Huntington’s Phase 2/3 Study Shows Promise for New Drug Therapy

Huntington’s Phase 2/3 Study Shows Promise for New Drug Therapy

Raptor Pharmaceutical Corp. has announced the efficacy and safety results from CYST-HD, a Phase 2/3 clinical trial conducted in collaboration with the Centre Hospitalier Universitaire d’Angers, evaluating the potential of RP103 as a Huntington’s disease therapy.

RP103 is an extended release oral drug candidate currently in clinical development for the treatment of Huntington’s disease and mitochondrial disorders, which has already demonstrated promise for its antioxidative protein stabilization properties in multiple animal models. The multicenter CYST-HD study enrolled 96 patients, who were randomly distributed between a drug group and a placebo group. After the first 18 months of the study, the patients in the placebo group were also treated with RP103 to assess the effect of a delayed treatment initiation (in an 18-month open label extension). The study’s primary endpoint was the change from baseline at 18 and 36 months in the Total Motor Score (TMS) component of the Unified Huntington’s Disease Rating Scale (UHDRS). Secondary endpoints included function evaluation through the Total Functional Capacity (TFC) and Independence Scale.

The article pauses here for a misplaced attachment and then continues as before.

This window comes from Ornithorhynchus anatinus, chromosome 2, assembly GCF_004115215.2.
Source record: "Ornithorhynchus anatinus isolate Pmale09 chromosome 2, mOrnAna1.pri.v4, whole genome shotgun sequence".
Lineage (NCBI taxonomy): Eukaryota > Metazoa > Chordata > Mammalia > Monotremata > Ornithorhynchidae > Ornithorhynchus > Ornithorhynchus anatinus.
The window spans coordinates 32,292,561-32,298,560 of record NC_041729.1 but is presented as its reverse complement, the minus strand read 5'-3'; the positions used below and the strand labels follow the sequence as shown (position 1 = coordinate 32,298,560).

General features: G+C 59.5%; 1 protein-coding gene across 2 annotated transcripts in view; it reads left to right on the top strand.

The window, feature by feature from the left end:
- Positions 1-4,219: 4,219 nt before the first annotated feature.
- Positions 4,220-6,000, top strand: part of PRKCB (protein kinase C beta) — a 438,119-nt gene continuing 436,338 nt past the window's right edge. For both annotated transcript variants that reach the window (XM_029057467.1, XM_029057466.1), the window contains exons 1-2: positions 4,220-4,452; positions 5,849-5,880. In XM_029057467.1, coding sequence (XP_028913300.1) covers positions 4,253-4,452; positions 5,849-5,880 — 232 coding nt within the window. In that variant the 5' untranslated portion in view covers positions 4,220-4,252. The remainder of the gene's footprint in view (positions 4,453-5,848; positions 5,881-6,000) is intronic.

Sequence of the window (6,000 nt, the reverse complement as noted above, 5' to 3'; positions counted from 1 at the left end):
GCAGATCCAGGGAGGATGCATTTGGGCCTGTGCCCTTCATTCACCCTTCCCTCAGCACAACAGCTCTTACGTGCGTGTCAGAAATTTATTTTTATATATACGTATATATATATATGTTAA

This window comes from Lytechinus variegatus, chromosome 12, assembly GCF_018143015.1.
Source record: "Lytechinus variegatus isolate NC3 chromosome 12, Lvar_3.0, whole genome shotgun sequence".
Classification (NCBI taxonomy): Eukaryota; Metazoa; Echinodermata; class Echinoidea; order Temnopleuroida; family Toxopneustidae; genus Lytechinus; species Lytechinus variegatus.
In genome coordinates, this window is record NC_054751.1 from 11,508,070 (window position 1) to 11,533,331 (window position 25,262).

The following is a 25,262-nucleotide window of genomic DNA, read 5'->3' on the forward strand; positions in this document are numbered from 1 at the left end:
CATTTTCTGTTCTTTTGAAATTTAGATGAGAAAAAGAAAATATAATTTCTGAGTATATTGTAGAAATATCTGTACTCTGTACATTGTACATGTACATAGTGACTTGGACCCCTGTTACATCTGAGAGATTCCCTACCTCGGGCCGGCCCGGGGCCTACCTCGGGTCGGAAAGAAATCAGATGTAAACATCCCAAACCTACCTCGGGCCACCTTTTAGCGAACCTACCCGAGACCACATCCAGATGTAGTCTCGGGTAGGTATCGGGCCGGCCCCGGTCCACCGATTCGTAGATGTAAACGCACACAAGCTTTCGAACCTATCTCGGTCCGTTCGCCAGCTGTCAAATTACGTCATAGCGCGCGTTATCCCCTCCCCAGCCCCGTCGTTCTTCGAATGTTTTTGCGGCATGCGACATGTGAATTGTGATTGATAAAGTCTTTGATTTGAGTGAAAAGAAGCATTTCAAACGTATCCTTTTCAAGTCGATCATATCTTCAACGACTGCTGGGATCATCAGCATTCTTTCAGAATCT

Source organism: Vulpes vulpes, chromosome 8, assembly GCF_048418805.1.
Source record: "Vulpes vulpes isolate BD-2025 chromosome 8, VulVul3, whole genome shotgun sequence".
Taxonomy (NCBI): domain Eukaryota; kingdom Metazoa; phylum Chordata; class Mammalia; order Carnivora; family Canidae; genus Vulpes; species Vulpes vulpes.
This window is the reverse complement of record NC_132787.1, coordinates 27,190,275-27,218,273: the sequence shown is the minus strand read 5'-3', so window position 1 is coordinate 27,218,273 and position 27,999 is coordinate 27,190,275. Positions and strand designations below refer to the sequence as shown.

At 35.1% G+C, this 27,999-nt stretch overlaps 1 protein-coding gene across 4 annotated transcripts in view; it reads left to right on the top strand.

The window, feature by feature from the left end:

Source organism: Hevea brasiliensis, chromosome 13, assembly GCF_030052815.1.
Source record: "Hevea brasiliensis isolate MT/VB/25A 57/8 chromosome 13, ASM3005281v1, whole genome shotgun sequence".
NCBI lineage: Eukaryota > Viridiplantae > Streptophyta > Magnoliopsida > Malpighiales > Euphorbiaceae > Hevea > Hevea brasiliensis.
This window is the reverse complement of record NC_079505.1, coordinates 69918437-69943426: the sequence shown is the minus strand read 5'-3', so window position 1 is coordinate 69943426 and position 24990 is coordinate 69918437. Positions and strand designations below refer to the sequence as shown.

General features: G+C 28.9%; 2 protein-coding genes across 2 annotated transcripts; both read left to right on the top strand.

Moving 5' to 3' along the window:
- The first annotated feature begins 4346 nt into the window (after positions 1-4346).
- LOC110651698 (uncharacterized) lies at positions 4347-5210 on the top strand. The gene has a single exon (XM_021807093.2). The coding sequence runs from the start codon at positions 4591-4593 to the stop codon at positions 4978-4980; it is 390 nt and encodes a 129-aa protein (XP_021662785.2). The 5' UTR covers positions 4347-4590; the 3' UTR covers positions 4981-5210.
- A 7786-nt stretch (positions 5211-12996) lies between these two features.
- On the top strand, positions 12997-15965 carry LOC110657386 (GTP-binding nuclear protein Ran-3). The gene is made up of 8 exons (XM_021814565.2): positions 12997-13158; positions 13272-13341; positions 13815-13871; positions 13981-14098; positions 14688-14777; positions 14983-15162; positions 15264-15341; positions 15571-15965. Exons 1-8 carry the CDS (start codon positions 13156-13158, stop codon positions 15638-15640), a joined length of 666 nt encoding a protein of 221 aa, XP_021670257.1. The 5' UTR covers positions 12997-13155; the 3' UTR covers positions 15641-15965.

Data revealed that patients in the group treated initially the RP103 at 36 months showed a 25% slower disease progression compared to the placebo arm,  consistent with other study components, such as voluntary movements, favoring earlier treatment. Among this initial group of drgu patients, findings also showed a 23% slowing in the rate of decline in TFC, and a 46% slowing in the rate of deterioration on the Independence Scale. The most common observed adverse effects included nausea, vomiting, diarrhea, headache, and breath odor. The safety profile observed was consistent with previous studies.

“The 36-month efficacy results from the CYST-HD study are clinically meaningful and suggest that RP103 may play an important role in the treatment of Huntington’s disease. These data warrant further assessment as there remains a clear need for new, safe and tolerable therapies to treat this disease,” the principal investigator for CYST-HD, Dr. Dominique Bonneau, MD, professor of Medical Genetics at the CHU d’Angers, said in a press release.

“We are excited to be advancing a treatment that has the potential to slow the rate of motor and functional decline in Huntington’s disease patients. Such a therapy holds promise to be transformational for patients and is perfectly aligned with our strategic focus to develop and commercialize therapies that bring significant relief to patients and families living with life-threatening diseases. We look forward to discussing the 36-month data with the regulatory authorities and to advancing RP103 in a confirmatory study,” said Julie Anne Smith, Raptor’s president and CEO.

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Margarida graduated with a BS in Health Sciences from the University of Lisbon and a MSc in Biotechnology from Instituto Superior Técnico (IST-UL). She worked as a molecular biologist research associate at a Cambridge UK-based biotech company that discovers and develops therapeutic, fully human monoclonal antibodies.

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